“From the videos played on the screen that was played, we have seen monies recovered from individuals who are in other countries, but convictions are not sufficient,” Mr Lumumba said.
He said beyond the convictions, the government should also be “educating the populace and creating an environment where the children of darkness who are the perpetrators of corruption would not have the oxygen to breathe.”
Mr Lumumba said Africans have accepted the fact that corruption can undermine their democracy,
“And I say this because we now realise that corruption can undermine democracy, also realise that when we do not have schools, facilities, and when our young men and women are dying in the Sahara and in the Mediterranean sea is all because of corruption.
“Most important we now recognise that Africa cannot survive if corruption is what we embrace.”
He said corruption has invaded the electoral processes in Africa and especially in its political arena.
“It is not lost on me that conflicts normally emerge after our elections, and corruption has invaded our electoral process and competition in the political arena in many African countries is bad competition
“And therefore it is my hope this symposium would remind us that our future generations will only be safe if we wean ourselves from the menace of corruption.
“I am also glad that I am speaking in the presence of Paul Kagame. The presence of Mr Kagame stands out, some of his few detractors would not want to believe it.
“But he is among the few heads of states who are in the forefront in the fight against corruption. And if any doubts; you should visit Kigali, the cleanest city on the continent. Today Rwanda is the gold birth of how governance ought to be.”
A respected Nigerian human rights lawyer, Femi Falana while speaking with journalists at the occasion said Nigeria lacks mechanism to end corruption.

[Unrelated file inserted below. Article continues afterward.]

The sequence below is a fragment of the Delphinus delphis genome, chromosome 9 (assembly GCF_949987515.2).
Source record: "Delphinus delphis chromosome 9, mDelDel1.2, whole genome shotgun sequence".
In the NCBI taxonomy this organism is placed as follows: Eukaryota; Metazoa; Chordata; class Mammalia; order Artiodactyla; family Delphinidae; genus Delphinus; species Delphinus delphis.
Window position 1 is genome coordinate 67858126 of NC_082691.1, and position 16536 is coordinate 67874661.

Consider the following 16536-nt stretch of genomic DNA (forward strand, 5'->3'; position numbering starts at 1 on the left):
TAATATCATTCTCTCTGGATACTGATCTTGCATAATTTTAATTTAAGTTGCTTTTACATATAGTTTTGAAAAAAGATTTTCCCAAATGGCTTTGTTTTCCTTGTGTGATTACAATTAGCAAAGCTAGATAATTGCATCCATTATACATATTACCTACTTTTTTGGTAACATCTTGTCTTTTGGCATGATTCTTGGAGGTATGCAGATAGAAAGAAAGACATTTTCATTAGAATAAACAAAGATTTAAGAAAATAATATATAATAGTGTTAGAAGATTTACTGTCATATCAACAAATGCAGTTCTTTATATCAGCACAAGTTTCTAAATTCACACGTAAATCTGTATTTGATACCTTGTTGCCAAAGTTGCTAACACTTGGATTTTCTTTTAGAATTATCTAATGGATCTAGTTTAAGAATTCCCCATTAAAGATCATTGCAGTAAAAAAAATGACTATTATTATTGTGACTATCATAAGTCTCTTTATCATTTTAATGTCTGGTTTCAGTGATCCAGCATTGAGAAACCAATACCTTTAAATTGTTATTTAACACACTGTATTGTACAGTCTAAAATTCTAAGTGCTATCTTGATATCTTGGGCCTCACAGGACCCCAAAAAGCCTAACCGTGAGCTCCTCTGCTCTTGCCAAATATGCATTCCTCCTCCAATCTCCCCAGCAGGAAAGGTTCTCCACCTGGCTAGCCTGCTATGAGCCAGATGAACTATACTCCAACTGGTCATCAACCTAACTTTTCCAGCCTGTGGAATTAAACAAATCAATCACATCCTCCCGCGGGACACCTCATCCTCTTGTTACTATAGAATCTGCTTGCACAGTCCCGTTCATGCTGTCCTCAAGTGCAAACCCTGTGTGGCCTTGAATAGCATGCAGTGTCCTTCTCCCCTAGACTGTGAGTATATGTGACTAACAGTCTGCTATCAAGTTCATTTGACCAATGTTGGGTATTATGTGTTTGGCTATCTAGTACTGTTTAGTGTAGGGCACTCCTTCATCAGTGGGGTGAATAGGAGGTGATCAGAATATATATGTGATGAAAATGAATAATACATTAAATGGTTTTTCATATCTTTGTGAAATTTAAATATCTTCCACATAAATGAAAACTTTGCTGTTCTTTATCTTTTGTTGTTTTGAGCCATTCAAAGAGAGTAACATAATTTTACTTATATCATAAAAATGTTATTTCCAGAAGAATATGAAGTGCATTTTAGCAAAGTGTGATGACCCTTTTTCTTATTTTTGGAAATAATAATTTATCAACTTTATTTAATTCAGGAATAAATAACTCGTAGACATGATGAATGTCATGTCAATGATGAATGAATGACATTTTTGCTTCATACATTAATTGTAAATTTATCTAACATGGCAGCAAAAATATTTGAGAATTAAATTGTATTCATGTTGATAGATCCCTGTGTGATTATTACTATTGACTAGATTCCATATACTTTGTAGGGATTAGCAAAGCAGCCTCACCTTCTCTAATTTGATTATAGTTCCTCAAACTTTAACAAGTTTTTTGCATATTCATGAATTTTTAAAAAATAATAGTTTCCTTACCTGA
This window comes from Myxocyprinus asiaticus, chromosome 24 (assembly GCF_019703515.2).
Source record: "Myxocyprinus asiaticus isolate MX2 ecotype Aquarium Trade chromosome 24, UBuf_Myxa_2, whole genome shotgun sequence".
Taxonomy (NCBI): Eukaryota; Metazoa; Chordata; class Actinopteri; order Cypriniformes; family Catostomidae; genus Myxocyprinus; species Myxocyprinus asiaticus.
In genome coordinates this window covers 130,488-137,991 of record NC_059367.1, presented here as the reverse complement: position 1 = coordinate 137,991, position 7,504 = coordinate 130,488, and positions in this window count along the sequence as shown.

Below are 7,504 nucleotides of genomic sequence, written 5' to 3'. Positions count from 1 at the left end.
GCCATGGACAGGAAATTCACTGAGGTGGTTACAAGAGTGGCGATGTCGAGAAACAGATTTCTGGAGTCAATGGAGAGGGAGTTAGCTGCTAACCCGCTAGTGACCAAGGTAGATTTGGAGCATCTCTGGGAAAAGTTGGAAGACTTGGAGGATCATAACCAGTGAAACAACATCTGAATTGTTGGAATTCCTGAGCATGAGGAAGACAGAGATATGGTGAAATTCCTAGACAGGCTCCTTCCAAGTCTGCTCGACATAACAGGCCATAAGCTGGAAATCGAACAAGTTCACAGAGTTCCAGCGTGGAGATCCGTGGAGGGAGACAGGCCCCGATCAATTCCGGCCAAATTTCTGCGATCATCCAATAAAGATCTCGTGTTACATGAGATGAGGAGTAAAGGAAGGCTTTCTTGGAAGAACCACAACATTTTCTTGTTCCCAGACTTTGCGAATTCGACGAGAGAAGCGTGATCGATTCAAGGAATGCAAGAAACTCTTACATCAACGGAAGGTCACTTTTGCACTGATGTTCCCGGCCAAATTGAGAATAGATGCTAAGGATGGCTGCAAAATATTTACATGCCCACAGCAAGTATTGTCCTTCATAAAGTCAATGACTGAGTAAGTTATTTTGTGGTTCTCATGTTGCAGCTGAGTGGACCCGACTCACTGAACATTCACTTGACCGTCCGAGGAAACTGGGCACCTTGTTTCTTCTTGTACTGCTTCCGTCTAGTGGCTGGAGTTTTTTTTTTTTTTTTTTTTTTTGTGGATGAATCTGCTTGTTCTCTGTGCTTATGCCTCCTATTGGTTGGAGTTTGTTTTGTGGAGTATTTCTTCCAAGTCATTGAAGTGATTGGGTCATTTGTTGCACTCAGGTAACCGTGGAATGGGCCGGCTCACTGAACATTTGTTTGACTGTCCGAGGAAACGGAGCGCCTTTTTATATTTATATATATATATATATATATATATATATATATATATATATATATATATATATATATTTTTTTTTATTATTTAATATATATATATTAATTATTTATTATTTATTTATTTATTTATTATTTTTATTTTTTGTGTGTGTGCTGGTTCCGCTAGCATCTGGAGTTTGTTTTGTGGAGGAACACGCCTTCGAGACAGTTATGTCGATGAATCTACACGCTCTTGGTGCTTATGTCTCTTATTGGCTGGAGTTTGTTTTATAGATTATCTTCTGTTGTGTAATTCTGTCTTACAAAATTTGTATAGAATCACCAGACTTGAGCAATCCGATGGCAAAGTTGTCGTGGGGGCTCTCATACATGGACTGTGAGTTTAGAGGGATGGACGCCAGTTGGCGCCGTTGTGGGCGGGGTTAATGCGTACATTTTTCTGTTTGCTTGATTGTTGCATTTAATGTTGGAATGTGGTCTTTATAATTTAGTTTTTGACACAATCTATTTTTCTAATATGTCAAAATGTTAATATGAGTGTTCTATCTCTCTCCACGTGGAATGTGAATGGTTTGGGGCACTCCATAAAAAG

He also said only Norway has been successful in creating “an enabling environment for fighting corruption.”
According to Mr Falana, instead of fighting corruption, the country should be fighting impunity.
He explained that when there is a rule of law the country does not have to celebrate the fight against corruption.
“If you understand the message of President Kagame of Rwanda, there is no way you can fight corruption without addressing wealth creation, without opportunities given to the people,” he said.
“What is also important is that the government also has to create an enabling environment for fighting corruption, and the best country that has done that is the Norway.
“It is very difficult to win the war against corruption, the enabling environment is not there,” Mr Falana explained.
“You may just end up preaching to yourself, and secondly because to be a top to bottom approach, the leaders must show an example, must also demonstrate that they are committed to fighting corruption.
“When you take money meant for a hospital, arms and ammunition and the rest of them, you are breaching the rule of law; so if we have the laws firmly in place, we do not have to waste time.”
He advised the government to first address the basic needs of its citizens before fighting corruption.
Earlier in his address at the occasion, Acting Chairman of the EFCC, Ibrahim Magu, narrated the achievements of the commission in the last four years.
According to him, the commission has achieved a lot in the fight against corruption, saying that the commission has so far secured 1,207 convictions.
“The convictions secured by the commission since the beginning of this administration reflects a positive progression.
“In 2015, we secured 103 convictions; in 2016 we secured 194; in 2017 we secured 189; in 2018 it was 312 convictions and from January 2019 to date, we have 406 convictions.
“Despite these records, corruption remains a challenge in our country. I believe that the fight against corruption requires a deeper stakeholder approach. The private and public sectors are critical players in this regard,” he said.
The one-day summit later went into a plenary session, where papers were presented by renowned stakeholders and scholars on how to curb electoral violence and embezzlement of public funds.
The summit, themed “Curbing Electoral Spending: A panacea to Public Corruption”, was held at the Congress Hall of Transcorp Hilton Hotel.
In attendance were guests from the diplomatic community and government, including the President of Rwanda, Paul Kagame; U.S Ambassador to Nigeria, Stuart Symington; Head of the EU Delegation to Nigeria and ECOWAS, Ketil Karlsen; Nigerian state governors and some of their predecessors; former ministers; military and paramilitary chiefs; among many others.